The structural components of the EPS play important roles in the development of the biofilm. DNABII is a structural protein that helps stabilize the biofilm (Devaraj et al., 2015), which is followed by activation of the quorum sensing (QS) pathway, thereby facilitating the development of biofilm (Rasamiravaka et al., 2015). The sessile microcolonies masked within the matrix are concerning, as, compared with planktonic form (Lam et al., 2015), they decrease the permeability of bactericides to enhance drug tolerance. The development of resistance can be due to the rapid exchange of DNA, thereby rendering the antibiotic ineffective by decreasing its antibacterial property (Król et al., 2013; Jennings et al., 2015). The development of resistance reduces the effectiveness of traditional treatments regarding the biofilm, which is a serious concern among health practitioners. The development of EPS results in changes that lead to physiological drift and the development of special environments of oxygen gradient and local acidity (Chang et al., 2015).
The EPS also prevents the penetration of drug molecules to the sessile cells, thus resulting in the development of antimicrobial resistance (Figure 1). Bacterial resistance against various antimicrobial agents, including antibiotics, is an emerging health care crisis (Jana et al., 2017) and has significantly affected the global economy. Most chronic bacterial infections are linked to the development of biofilms, and in-dwelling bacterial colonies are inherently resistance to host immune responses (Patel et al., 2014).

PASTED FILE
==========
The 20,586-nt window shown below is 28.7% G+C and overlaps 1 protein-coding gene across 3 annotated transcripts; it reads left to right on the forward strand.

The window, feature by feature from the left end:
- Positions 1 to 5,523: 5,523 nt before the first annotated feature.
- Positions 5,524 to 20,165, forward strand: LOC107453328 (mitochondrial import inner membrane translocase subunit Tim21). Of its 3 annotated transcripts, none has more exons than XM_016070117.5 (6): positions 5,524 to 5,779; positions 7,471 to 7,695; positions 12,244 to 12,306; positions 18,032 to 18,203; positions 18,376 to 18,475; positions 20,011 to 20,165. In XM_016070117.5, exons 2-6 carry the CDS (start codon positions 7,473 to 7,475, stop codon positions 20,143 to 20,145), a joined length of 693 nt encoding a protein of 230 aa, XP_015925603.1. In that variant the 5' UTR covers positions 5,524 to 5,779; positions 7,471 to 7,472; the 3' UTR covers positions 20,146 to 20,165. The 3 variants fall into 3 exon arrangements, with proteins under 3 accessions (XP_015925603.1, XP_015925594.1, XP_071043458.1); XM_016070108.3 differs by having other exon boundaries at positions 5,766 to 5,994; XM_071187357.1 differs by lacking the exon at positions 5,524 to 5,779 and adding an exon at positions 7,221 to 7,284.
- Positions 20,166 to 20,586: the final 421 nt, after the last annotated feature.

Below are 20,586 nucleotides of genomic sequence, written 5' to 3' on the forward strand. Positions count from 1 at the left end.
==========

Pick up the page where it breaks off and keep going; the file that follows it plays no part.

Hypoxia imparts tolerance in the biofilm towards antimicrobials; biofilms exposed to antimicrobials in anaerobic environments were more resistant than were those exposed in aerobic environments (Borriello et al., 2004). Accumulation of colistin-resistant subpopulations within the biofilm determines the toxic region within the biofilm, which in turn indicates the decreased growth of the biofilm and enhanced tolerance towards antimicrobials. Hypoxia reduces the potential of the outer membrane of the bacterial cell, resulting in the development of antibiotic resistance against aminoglycosides. Table 1 lists the genes associated with the development of bacterial resistance.